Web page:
Intel today announced a range of efforts in the 5G space, including its timeline for bringing new Intel-powered 5G devices to market. The company says it has been developing 5G technology for some now, including virtualized network functionality and software defined networks. It is relying on the 3GPP 5G NR spec and is working with vendors and partners to create an ecosystem of products to support 5G as it rolls out. One of the primary pieces of the 5G puzzle is Intel's recently announced Xeon D-2100 system-on-a-chip (SoC) processor. It can handle intensive compute and network workloads demanded by 5G at the network edge. Further, Intel has partnered with China's Unigroup Spreadtrum and will pair a Spreadtrum processor with its own XMM 8000 5G modem. Intel expects to see phones packing the combined Spreadtrum/Intel SoC during the second half of 2019. PCs with embedded 5G are on the horizon, too. PC makers Dell, HP, Lenovo, and Microsoft all plan to enable their mobile computers to support 5G connections with the Intel XMM 8060 modem. Intel and its partners will have some concepts on display at the forthcoming Mobile World Congress trade show. They also expect to bring these concepts to market during the second half of 2019.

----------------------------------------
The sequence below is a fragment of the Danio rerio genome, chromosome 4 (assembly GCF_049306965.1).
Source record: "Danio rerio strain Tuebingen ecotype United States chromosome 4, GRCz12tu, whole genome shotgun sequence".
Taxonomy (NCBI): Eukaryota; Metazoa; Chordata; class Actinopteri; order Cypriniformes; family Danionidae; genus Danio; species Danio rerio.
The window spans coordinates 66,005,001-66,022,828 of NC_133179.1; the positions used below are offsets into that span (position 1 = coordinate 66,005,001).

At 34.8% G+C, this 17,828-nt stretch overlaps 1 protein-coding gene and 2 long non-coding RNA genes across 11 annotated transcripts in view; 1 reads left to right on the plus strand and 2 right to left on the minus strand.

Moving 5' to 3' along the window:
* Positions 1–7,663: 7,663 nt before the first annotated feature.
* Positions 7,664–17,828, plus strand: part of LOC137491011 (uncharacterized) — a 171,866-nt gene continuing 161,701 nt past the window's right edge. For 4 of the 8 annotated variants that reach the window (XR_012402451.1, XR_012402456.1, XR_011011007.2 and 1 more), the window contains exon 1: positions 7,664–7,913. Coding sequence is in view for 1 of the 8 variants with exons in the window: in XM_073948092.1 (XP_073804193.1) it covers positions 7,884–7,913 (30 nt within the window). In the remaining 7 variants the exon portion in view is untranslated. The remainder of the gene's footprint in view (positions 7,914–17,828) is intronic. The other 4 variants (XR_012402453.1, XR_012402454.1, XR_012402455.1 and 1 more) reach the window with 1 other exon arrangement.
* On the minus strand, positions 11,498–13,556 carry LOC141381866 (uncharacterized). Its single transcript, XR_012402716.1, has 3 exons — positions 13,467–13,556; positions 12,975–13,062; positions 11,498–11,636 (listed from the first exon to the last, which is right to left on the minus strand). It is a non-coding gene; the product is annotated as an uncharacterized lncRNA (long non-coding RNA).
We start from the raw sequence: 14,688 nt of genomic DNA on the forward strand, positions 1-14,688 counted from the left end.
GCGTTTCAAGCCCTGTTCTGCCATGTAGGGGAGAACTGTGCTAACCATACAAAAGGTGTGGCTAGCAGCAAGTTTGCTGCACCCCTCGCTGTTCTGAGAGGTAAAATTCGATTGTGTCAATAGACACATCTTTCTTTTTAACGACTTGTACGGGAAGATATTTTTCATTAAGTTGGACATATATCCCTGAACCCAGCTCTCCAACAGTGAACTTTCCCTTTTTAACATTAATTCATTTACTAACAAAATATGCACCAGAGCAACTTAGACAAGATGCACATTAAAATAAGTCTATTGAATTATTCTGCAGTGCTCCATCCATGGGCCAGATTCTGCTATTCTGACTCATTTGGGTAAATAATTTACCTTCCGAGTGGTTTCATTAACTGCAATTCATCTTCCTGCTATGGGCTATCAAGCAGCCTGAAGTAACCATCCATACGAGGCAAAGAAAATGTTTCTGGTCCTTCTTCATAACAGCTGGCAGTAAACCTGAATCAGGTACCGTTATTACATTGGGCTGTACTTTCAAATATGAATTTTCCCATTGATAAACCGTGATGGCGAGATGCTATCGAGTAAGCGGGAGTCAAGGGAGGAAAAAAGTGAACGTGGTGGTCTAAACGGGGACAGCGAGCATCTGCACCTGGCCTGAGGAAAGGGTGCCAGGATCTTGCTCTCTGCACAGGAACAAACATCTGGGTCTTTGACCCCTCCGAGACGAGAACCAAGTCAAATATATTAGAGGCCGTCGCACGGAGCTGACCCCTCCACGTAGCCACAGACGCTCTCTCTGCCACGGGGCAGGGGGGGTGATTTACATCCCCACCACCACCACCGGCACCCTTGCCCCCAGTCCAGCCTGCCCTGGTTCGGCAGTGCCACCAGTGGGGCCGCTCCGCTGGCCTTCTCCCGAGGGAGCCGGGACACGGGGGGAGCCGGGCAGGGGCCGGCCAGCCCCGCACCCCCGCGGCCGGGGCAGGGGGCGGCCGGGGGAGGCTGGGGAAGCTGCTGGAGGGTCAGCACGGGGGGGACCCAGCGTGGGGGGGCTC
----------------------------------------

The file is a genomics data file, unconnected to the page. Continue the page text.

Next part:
Samsung today announced that it and several other companies have created a group called the Open Interconnect Consortium. The OIC's goal is to create a connection protocol for what is commonly referred to as the Internet of Things. Some of the other companies include Dell, Atmel, Intel, Broadcom, and Wind River. The group is focused on delivering a specification, an open source implementation, and a certification program for wirelessly connecting devices, such as smartphones, tablets, PCs, and various other bits of gear. The group will first target hardware common to homes and home offices, such as thermostats and refrigerators, and will expand from there. The OIC is competing with a similar group supported by Qualcomm and Microsoft.